I had a Blessingway for my last birth and I'm so glad to have had the opportunity. It was the perfect blend of simplicity, love, and friendship. Everyone brought yummy and nourishing potluck food, beads, and a candle. To start, we sat in a circle and each woman lit her candle and took turns sharing a blessing or wish for my birth. They also showed the bead that they brought for my birth necklace and explained why they chose it. It was so powerful to hear these kind words and inspiration from fellow moms. At the end of each blessing that persons candle was blown out and saved to light at the birth to remind me of my friends.
To end the circle, we tied yarn bracelets, a common Blessingway ritual. A ball of yarn was passed around the circle and as it was passed, each woman wrapped it around one wrist. Once everyone was connected, someone recited a closing poem and everyone cut their yarn to form a bracelet that would be worn until the birth. When I went into labor the word was passed around for everyone to cut their yarn. After the circle, we mingled and ate potluck food. My Blessingway was something I will always remember and I really do believe it helped my birth process to know that all the people I love thought I would do a good job.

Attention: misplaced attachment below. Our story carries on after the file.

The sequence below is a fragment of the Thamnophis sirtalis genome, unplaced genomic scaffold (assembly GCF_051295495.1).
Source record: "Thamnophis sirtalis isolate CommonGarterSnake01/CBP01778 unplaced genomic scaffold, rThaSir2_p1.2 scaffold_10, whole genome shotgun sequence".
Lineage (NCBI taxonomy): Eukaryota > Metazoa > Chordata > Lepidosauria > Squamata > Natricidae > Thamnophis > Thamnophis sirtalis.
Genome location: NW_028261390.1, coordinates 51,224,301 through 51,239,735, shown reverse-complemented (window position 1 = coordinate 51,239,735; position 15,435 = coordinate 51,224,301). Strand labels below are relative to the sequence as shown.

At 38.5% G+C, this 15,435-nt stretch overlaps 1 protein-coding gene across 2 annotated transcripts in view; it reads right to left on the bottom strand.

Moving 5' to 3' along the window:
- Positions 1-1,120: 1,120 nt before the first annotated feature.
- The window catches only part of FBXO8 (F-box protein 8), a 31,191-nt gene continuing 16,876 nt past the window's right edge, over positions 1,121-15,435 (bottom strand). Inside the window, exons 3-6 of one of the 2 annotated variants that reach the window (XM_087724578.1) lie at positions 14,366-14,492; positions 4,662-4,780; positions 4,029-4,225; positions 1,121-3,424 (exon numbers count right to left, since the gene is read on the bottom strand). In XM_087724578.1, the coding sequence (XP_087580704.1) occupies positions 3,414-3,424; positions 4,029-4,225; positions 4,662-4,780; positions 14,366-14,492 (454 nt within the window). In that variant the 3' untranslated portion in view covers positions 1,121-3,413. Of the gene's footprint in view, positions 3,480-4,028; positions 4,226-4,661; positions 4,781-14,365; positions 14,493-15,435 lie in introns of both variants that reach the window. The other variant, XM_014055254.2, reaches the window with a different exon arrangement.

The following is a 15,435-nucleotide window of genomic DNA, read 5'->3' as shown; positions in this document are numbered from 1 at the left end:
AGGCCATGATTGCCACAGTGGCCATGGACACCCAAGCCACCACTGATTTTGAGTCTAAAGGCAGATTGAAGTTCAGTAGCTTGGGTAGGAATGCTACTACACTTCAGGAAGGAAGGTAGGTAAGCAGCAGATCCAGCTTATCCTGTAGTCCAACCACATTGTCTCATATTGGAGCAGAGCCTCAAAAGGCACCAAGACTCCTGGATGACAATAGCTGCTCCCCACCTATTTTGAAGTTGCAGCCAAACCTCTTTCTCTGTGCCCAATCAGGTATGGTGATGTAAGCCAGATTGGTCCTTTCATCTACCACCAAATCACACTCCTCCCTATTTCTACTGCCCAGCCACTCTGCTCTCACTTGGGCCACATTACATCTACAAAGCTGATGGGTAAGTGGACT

Here is a video of a woman speaking about her special Blessingway:
There are lots of different rituals that can be done at Blessingways. It's good to just pick a few to leave time to just hang out with all your favorite women. Here's a list of fun activities to choose from:
- belly casting
- singing together
- massage for the mama
- belly henna
- making a nature alter
- making a flower crown
- belly dancing
- hair braiding
This is the beautiful poem read at my Blessingway to begin the circle:
It’s called ‘Willow Tree’ by an unknown author.
I am a willow tree,
Strong, yet fluid
I can bend with the wind,
but my roots are tough,
Opening to birth my child
is flowing with the wind:
from a soft and gentle breeze
to a stormy gale
back to a soft and gentle breeze.
My body is strong, but flexible.
It is my friend, it knows how to open.
I am a friend to my body
eating well, walking, and loving myself.
I shall birth safely, freely, openly . . .
among my loved and trusted ones.
I am the willow, flexible
endowed with the power of surrender
to the wind rustling through my leaves,
My roots reach deep into Mother Earth
Anchored in Her strength
I bring forth life